With economic conditions tightening product companies worldwide are focusing afresh on efficiencies and cost savings in their supply chains. For our latest Supply Chain Roundtable we asked four leading experts for advice on crafting a recession-ready supply chain strategy.
Meet our expert panel:
- Fatima Salhab: Portfolio CFO & eCommerce sector leader-from flinder – a smart finance functions and data analytics solution.
- Michael Von Euw: ex Operations Manager for Edinburgh Tea and Coffee and now MD of Kontroll Solutions – which provides inventory, financial & e-commerce consultancy.
- Dave Pickburn: CEO and Founder of Stream – logistics, vehicle and transport management software.
- Dominic Sutton: Co-founder at StockTrim – smart inventory forecasting software built for SMEs
Double down on the dollar
For businesses that sell internationally, Michael Von Euw recommends taking advantage of favourable exchange rates to build an overseas customer base. With the pound currently weak against the US dollar, North American customers will be aware they have more buying power and can provide much needed cashflow.
“They’ll be aware that to them it’s a savings and that can help you grow your market abroad at this point in time,” says Michael.
“We still have a very, very strong brand for anything made in the UK. So I would recommend if you have anything you export, then double down on it.”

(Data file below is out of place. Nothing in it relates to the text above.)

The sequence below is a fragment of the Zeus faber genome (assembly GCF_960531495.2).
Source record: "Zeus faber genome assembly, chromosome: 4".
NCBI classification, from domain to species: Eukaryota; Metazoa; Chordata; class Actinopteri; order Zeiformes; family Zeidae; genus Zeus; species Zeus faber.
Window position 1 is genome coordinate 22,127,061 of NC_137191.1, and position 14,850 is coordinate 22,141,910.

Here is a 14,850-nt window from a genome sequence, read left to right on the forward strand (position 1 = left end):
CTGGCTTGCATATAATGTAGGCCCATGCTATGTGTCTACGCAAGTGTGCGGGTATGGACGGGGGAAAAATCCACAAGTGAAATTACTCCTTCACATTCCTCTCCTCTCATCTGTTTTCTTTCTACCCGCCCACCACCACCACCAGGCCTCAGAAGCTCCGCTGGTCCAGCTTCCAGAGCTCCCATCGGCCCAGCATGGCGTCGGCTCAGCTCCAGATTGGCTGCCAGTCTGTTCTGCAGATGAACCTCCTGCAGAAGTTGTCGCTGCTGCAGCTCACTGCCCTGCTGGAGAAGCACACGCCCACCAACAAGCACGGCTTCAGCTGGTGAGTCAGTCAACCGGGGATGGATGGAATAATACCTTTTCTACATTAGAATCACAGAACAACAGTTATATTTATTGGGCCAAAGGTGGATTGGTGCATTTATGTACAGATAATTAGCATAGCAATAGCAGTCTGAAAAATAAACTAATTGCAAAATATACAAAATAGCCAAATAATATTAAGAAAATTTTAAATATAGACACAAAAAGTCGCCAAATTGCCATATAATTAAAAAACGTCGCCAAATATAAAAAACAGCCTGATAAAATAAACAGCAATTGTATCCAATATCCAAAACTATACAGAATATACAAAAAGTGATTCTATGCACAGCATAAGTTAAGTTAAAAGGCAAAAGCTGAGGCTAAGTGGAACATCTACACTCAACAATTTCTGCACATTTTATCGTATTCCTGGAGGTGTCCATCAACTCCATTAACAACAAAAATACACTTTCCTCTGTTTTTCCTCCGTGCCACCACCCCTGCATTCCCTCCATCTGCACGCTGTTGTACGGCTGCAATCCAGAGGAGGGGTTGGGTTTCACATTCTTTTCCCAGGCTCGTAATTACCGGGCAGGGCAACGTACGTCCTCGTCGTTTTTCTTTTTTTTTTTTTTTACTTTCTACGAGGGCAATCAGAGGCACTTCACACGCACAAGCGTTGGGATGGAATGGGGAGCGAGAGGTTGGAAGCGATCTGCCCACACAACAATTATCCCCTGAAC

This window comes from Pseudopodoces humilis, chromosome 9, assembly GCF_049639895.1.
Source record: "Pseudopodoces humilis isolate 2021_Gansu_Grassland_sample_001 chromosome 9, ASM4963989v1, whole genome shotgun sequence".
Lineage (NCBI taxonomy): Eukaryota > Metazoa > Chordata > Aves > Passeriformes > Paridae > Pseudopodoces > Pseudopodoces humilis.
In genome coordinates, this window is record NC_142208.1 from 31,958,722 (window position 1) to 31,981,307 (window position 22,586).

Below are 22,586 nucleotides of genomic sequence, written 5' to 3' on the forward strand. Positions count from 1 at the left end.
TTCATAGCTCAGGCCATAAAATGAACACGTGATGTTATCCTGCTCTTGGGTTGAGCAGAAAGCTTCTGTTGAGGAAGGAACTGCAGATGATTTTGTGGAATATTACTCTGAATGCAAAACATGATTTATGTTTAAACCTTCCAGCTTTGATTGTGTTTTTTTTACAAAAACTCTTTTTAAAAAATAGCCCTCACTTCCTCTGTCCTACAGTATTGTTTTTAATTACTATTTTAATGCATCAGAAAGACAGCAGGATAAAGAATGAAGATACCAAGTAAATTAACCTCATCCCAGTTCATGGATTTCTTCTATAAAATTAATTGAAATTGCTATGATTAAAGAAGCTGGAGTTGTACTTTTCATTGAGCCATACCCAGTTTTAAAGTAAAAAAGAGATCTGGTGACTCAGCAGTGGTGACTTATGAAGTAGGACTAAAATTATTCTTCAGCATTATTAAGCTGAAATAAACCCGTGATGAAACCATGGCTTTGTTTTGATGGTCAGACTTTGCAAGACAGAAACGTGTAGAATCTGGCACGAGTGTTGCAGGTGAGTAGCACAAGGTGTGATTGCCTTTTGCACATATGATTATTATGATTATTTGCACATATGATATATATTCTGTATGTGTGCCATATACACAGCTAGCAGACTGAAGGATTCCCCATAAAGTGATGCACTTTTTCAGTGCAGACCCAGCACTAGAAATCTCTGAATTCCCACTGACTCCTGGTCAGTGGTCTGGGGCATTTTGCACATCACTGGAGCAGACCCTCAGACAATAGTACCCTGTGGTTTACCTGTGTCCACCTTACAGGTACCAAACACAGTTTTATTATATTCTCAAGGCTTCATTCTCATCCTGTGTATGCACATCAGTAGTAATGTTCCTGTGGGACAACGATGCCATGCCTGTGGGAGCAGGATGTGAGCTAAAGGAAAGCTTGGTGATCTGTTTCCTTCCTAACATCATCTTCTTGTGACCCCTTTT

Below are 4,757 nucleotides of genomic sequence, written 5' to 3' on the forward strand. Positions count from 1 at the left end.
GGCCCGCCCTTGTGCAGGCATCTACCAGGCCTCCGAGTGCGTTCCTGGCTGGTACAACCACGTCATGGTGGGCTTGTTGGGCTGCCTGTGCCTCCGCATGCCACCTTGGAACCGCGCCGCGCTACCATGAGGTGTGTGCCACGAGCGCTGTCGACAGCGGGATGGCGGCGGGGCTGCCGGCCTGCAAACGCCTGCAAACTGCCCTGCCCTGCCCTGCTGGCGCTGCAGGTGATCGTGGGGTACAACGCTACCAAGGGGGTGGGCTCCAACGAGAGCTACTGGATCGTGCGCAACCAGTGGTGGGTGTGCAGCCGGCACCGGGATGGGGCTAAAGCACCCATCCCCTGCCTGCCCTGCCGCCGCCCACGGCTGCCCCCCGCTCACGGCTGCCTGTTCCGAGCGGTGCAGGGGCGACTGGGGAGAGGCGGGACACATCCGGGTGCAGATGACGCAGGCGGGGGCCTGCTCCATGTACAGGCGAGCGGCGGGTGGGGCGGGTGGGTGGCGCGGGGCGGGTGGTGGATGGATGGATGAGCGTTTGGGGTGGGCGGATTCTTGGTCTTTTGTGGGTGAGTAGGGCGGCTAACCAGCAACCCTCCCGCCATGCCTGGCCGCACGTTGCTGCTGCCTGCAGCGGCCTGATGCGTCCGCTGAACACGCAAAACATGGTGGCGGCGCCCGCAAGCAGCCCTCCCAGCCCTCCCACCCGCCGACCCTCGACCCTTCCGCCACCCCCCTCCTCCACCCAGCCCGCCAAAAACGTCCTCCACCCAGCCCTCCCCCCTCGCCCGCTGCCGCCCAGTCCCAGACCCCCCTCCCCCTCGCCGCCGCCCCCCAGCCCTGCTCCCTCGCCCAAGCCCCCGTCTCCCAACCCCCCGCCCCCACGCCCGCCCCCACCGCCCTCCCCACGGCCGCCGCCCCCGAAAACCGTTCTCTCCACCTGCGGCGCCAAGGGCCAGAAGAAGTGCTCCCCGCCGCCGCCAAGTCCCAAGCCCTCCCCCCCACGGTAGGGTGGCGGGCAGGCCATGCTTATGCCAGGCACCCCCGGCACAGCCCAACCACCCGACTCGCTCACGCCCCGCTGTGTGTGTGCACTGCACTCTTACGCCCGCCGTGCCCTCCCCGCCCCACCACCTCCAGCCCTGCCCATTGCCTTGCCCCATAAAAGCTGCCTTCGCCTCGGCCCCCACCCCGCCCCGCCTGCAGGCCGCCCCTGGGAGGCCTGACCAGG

Ensure you stay on top of Forex in a recession
Fatima Salhab agrees that agile exporters can find opportunities as exchange rates fluctuate – but adds that it’s doubly important to rationalise your business’ Forex strategy.
In the eCommerce space for example, some platforms will automatically adjust your selling price to reflect the current exchange rate – while others will allow you to set a rate of your choice.
When the pound drops against overseas currencies, keeping your selling price the same can give you a much-needed windfall – though it’s important to make sure your currencies are routed efficiently.
Fatima Salhab notes that a surprising number of businesses selling from the UK to the US will pay US suppliers from a GBP bank account, even though they’ve earned sales in US dollars that they could use.
“If you’ve got us customers paying in US dollars and you have US payments to make out, why are we not keeping those dollars in dollars? Just doing something very straightforward like that can make a massive difference.”
Stop relying on spreadsheets for cashflow-critical tasks
A common theme amongst all the panellists was the danger of relying on spreadsheets for cash-flow critical decision-making like purchasing.
“90% of spreadsheets used for planning have got errors in them. But a lot of SME businesses are still running their operations like this,” says Dominic Sutton.
“Some of them, they’ve got some sort of Taj Mahal spreadsheet that someone created a number of years ago. Maybe one person in the business still knows how to operate it, but that person may not always be with you or might go on holiday occasionally. And they’re making formulas and, by proxy – making errors – on ordering. And it’s costing you!”
Demand-plan with data